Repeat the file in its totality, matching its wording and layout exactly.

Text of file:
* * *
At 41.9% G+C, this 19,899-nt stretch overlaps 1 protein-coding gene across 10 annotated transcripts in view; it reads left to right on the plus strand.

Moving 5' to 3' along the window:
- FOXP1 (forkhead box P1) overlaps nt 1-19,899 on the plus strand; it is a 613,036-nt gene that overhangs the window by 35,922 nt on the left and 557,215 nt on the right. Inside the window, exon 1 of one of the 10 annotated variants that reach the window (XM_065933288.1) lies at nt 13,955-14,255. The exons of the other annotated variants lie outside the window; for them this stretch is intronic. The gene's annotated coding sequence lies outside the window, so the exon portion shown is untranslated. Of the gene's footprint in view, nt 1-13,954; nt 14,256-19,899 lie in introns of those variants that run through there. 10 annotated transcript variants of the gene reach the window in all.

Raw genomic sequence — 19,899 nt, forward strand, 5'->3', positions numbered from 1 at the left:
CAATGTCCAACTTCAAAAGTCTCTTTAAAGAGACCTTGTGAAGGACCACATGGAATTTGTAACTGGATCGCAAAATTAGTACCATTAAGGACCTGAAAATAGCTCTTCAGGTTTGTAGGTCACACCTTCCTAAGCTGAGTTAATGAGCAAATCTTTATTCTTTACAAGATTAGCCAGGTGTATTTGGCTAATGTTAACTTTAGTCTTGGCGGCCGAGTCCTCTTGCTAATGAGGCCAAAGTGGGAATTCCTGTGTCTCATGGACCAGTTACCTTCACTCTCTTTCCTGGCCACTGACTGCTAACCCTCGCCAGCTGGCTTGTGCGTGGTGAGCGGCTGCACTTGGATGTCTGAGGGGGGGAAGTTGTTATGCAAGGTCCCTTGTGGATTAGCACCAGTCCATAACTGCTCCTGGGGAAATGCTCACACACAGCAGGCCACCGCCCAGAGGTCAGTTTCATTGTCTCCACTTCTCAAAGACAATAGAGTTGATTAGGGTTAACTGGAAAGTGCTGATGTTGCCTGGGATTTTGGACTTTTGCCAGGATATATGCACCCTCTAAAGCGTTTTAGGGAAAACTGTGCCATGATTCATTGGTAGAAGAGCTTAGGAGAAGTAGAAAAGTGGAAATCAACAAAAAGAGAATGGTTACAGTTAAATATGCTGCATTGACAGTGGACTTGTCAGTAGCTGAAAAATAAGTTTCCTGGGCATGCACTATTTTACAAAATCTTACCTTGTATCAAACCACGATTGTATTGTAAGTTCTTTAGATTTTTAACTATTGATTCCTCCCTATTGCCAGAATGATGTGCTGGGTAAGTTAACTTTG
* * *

At 41.9% G+C, this 19,899-nt stretch overlaps 1 protein-coding gene across 10 annotated transcripts in view; it reads left to right on the plus strand.

Moving 5' to 3' along the window:
- FOXP1 (forkhead box P1) overlaps nt 1-19,899 on the plus strand; it is a 613,036-nt gene that overhangs the window by 35,922 nt on the left and 557,215 nt on the right. Inside the window, exon 1 of one of the 10 annotated variants that reach the window (XM_065933288.1) lies at nt 13,955-14,255. The exons of the other annotated variants lie outside the window; for them this stretch is intronic. The gene's annotated coding sequence lies outside the window, so the exon portion shown is untranslated. Of the gene's footprint in view, nt 1-13,954; nt 14,256-19,899 lie in introns of those variants that run through there. 10 annotated transcript variants of the gene reach the window in all.

Raw genomic sequence — 19,899 nt, forward strand, 5'->3', positions numbered from 1 at the left:
CAATGTCCAACTTCAAAAGTCTCTTTAAAGAGACCTTGTGAAGGACCACATGGAATTTGTAACTGGATCGCAAAATTAGTACCATTAAGGACCTGAAAATAGCTCTTCAGGTTTGTAGGTCACACCTTCCTAAGCTGAGTTAATGAGCAAATCTTTATTCTTTACAAGATTAGCCAGGTGTATTTGGCTAATGTTAACTTTAGTCTTGGCGGCCGAGTCCTCTTGCTAATGAGGCCAAAGTGGGAATTCCTGTGTCTCATGGACCAGTTACCTTCACTCTCTTTCCTGGCCACTGACTGCTAACCCTCGCCAGCTGGCTTGTGCGTGGTGAGCGGCTGCACTTGGATGTCTGAGGGGGGGAAGTTGTTATGCAAGGTCCCTTGTGGATTAGCACCAGTCCATAACTGCTCCTGGGGAAATGCTCACACACAGCAGGCCACCGCCCAGAGGTCAGTTTCATTGTCTCCACTTCTCAAAGACAATAGAGTTGATTAGGGTTAACTGGAAAGTGCTGATGTTGCCTGGGATTTTGGACTTTTGCCAGGATATATGCACCCTCTAAAGCGTTTTAGGGAAAACTGTGCCATGATTCATTGGTAGAAGAGCTTAGGAGAAGTAGAAAAGTGGAAATCAACAAAAAGAGAATGGTTACAGTTAAATATGCTGCATTGACAGTGGACTTGTCAGTAGCTGAAAAATAAGTTTCCTGGGCATGCACTATTTTACAAAATCTTACCTTGTATCAAACCACGATTGTATTGTAAGTTCTTTAGATTTTTAACTATTGATTCCTCCCTATTGCCAGAATGATGTGCTGGGTAAGTTAACTTTG